According to geophysicists, large amounts of frictional heat should be produced within the fault zone as the Pacific and North American plates constantly grind against one another. "The same thing happens when you rub your hands together quickly," Zoback explained.
But after 40 years of trying, scientists who study the fault have been unable to detect the amount of thermal energy that's predicted by the laws of physics. One explanation for the missing heat is that water accumulates under high pressure deep inside the fault. When an earthquake occurs, the pressurized water acts like a lubricant and prevents the two plates from rubbing together.
During one AGU presentation, Colin Williams of the USGS will describe the remarkable similarity between the temperatures in the pilot hole and in the SAFOD main hole located more than half-a-mile to the east. Williams and his colleagues collected heat data from a depth of about 1.4 miles at both sites. It turned out that the temperature in the pilot hole was 198.5 F, while the SAFOD main hole, which is much closer to the fault, was 199.9 F. This slight difference-less than 1 degree-suggests that little heat is being generated within the fault.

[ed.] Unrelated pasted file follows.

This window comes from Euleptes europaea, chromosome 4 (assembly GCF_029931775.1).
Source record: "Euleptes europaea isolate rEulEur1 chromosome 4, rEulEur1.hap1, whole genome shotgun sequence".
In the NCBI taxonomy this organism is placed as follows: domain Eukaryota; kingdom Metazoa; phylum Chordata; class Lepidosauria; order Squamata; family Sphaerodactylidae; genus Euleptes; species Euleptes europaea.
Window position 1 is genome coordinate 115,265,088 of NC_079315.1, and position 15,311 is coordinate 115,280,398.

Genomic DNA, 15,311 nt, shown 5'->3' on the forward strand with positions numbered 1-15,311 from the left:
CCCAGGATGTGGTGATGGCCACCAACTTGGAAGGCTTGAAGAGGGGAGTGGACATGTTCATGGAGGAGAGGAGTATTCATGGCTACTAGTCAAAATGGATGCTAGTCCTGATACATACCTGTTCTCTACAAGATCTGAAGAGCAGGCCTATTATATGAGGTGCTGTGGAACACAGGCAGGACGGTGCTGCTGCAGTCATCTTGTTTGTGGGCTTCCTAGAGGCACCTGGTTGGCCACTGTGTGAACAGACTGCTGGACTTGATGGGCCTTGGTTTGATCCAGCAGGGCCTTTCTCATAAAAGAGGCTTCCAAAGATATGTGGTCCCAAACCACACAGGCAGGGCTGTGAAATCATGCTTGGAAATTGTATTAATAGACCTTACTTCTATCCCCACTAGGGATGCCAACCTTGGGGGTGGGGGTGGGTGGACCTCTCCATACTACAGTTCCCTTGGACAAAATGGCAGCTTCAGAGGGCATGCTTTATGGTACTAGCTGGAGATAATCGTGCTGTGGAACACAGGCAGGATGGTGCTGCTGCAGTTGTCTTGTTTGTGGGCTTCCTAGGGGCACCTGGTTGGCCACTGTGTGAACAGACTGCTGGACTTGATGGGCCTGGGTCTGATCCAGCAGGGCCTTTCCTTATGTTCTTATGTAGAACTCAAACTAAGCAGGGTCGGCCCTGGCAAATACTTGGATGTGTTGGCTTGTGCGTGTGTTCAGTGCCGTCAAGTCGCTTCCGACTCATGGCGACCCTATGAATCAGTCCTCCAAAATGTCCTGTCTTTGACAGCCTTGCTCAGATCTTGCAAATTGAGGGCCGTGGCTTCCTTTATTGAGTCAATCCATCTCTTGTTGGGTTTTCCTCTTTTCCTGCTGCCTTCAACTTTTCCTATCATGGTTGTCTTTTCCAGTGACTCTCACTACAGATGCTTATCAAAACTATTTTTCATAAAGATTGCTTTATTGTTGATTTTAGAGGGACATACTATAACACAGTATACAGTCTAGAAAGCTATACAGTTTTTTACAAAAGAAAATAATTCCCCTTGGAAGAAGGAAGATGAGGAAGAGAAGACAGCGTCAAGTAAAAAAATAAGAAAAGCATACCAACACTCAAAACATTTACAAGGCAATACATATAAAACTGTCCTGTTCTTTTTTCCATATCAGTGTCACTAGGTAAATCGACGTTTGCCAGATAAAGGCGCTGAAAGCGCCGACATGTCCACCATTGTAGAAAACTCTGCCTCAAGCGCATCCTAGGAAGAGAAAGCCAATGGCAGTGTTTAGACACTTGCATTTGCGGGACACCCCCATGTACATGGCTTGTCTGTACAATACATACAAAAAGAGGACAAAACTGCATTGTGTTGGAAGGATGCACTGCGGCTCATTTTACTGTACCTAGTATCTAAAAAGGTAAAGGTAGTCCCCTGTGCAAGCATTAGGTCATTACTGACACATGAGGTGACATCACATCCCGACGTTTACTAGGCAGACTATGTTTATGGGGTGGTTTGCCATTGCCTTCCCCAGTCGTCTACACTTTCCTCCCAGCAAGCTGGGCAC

"Little is known about the role and origin of fluid and gases associated with the San Andreas Fault Zone," said Thomas Wiersberg, a geochemist from Potsdam, Germany. "To gain information on fluids and gases at depth, we performed real-time mud gas monitoring during drilling of the SAFOD pilot hole and main hole."
At the AGU meeting, Wiersberg will explain how he and his colleagues discovered surprisingly large amounts of hydrogen and radon gas in the vicinity of the SAFOD fault zone.
"Where do these gases come from?" Zoback asked. "They were found at temperatures and depths too extreme to have been produced from biological activity. Hydrogen could also be generated when rocks break and shear during earthquakes."
SAFOD scientists plan to start recovering much larger samples of gases, fluids and rocks from the active fault zone in 2007. "The activities carried out in the first two phases of SAFOD have laid the ground work for years of exciting research in earthquake physics, fault-rock geology, rock mechanics and the role of fluids and gases in faulting and earthquake generation," Hickman said.